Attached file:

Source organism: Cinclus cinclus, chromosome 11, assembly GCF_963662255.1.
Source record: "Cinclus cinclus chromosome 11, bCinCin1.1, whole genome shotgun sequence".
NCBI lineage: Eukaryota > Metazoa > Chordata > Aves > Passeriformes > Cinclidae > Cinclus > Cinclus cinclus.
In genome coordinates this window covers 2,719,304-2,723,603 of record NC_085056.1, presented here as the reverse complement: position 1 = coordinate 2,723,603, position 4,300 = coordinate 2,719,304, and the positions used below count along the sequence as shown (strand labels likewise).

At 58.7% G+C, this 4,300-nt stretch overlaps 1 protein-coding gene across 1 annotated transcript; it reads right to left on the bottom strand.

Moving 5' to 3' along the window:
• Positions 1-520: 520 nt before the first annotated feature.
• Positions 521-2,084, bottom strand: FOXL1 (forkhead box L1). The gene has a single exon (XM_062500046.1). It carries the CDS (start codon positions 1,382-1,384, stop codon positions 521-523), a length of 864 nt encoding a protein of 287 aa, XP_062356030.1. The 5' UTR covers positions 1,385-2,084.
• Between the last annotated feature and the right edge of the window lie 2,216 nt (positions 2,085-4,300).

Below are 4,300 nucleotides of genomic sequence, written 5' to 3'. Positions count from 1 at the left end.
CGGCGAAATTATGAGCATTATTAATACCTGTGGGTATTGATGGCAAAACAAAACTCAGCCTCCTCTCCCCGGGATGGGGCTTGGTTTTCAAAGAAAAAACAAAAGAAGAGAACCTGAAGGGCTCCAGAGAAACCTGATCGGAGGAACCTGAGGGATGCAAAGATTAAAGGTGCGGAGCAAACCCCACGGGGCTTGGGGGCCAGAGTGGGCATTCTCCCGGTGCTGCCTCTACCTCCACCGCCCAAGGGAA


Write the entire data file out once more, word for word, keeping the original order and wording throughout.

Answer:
Source organism: Cinclus cinclus, chromosome 11, assembly GCF_963662255.1.
Source record: "Cinclus cinclus chromosome 11, bCinCin1.1, whole genome shotgun sequence".
NCBI lineage: Eukaryota > Metazoa > Chordata > Aves > Passeriformes > Cinclidae > Cinclus > Cinclus cinclus.
In genome coordinates this window covers 2,719,304-2,723,603 of record NC_085056.1, presented here as the reverse complement: position 1 = coordinate 2,723,603, position 4,300 = coordinate 2,719,304, and the positions used below count along the sequence as shown (strand labels likewise).

At 58.7% G+C, this 4,300-nt stretch overlaps 1 protein-coding gene across 1 annotated transcript; it reads right to left on the bottom strand.

Moving 5' to 3' along the window:
• Positions 1-520: 520 nt before the first annotated feature.
• Positions 521-2,084, bottom strand: FOXL1 (forkhead box L1). The gene has a single exon (XM_062500046.1). It carries the CDS (start codon positions 1,382-1,384, stop codon positions 521-523), a length of 864 nt encoding a protein of 287 aa, XP_062356030.1. The 5' UTR covers positions 1,385-2,084.
• Between the last annotated feature and the right edge of the window lie 2,216 nt (positions 2,085-4,300).

Below are 4,300 nucleotides of genomic sequence, written 5' to 3'. Positions count from 1 at the left end.
CGGCGAAATTATGAGCATTATTAATACCTGTGGGTATTGATGGCAAAACAAAACTCAGCCTCCTCTCCCCGGGATGGGGCTTGGTTTTCAAAGAAAAAACAAAAGAAGAGAACCTGAAGGGCTCCAGAGAAACCTGATCGGAGGAACCTGAGGGATGCAAAGATTAAAGGTGCGGAGCAAACCCCACGGGGCTTGGGGGCCAGAGTGGGCATTCTCCCGGTGCTGCCTCTACCTCCACCGCCCAAGGGAA